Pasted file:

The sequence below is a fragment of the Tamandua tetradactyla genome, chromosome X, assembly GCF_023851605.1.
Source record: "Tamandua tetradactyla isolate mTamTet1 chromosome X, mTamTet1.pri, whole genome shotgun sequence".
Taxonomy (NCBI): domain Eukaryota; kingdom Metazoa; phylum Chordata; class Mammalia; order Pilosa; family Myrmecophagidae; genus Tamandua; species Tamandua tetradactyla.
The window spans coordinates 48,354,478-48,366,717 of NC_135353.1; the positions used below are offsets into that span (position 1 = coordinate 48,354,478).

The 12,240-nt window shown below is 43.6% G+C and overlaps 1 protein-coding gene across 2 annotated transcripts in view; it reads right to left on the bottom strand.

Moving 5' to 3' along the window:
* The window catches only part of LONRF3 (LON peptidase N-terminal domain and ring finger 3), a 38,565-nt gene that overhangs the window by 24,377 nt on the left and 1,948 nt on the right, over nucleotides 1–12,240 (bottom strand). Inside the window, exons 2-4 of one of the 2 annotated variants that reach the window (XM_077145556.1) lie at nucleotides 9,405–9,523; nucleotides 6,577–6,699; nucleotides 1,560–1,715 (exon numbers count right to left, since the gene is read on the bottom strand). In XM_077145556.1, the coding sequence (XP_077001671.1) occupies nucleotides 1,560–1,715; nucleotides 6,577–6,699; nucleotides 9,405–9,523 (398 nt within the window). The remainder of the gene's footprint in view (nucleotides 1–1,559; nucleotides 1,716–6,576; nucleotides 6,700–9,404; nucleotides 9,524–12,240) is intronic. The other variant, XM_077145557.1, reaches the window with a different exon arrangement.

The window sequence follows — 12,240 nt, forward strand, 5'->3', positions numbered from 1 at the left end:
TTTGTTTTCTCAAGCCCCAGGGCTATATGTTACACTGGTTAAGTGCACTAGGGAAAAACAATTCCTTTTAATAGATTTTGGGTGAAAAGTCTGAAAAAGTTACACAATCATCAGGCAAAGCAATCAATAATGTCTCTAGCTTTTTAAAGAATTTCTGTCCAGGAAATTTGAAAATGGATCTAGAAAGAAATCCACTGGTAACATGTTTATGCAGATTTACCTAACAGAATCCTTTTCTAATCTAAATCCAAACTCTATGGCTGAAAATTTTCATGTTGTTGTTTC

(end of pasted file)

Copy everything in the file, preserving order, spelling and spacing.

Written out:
The sequence below is a fragment of the Tamandua tetradactyla genome, chromosome X, assembly GCF_023851605.1.
Source record: "Tamandua tetradactyla isolate mTamTet1 chromosome X, mTamTet1.pri, whole genome shotgun sequence".
Taxonomy (NCBI): domain Eukaryota; kingdom Metazoa; phylum Chordata; class Mammalia; order Pilosa; family Myrmecophagidae; genus Tamandua; species Tamandua tetradactyla.
The window spans coordinates 48,354,478-48,366,717 of NC_135353.1; the positions used below are offsets into that span (position 1 = coordinate 48,354,478).

The 12,240-nt window shown below is 43.6% G+C and overlaps 1 protein-coding gene across 2 annotated transcripts in view; it reads right to left on the bottom strand.

Moving 5' to 3' along the window:
* The window catches only part of LONRF3 (LON peptidase N-terminal domain and ring finger 3), a 38,565-nt gene that overhangs the window by 24,377 nt on the left and 1,948 nt on the right, over nucleotides 1–12,240 (bottom strand). Inside the window, exons 2-4 of one of the 2 annotated variants that reach the window (XM_077145556.1) lie at nucleotides 9,405–9,523; nucleotides 6,577–6,699; nucleotides 1,560–1,715 (exon numbers count right to left, since the gene is read on the bottom strand). In XM_077145556.1, the coding sequence (XP_077001671.1) occupies nucleotides 1,560–1,715; nucleotides 6,577–6,699; nucleotides 9,405–9,523 (398 nt within the window). The remainder of the gene's footprint in view (nucleotides 1–1,559; nucleotides 1,716–6,576; nucleotides 6,700–9,404; nucleotides 9,524–12,240) is intronic. The other variant, XM_077145557.1, reaches the window with a different exon arrangement.

The window sequence follows — 12,240 nt, forward strand, 5'->3', positions numbered from 1 at the left end:
TTTGTTTTCTCAAGCCCCAGGGCTATATGTTACACTGGTTAAGTGCACTAGGGAAAAACAATTCCTTTTAATAGATTTTGGGTGAAAAGTCTGAAAAAGTTACACAATCATCAGGCAAAGCAATCAATAATGTCTCTAGCTTTTTAAAGAATTTCTGTCCAGGAAATTTGAAAATGGATCTAGAAAGAAATCCACTGGTAACATGTTTATGCAGATTTACCTAACAGAATCCTTTTCTAATCTAAATCCAAACTCTATGGCTGAAAATTTTCATGTTGTTGTTTC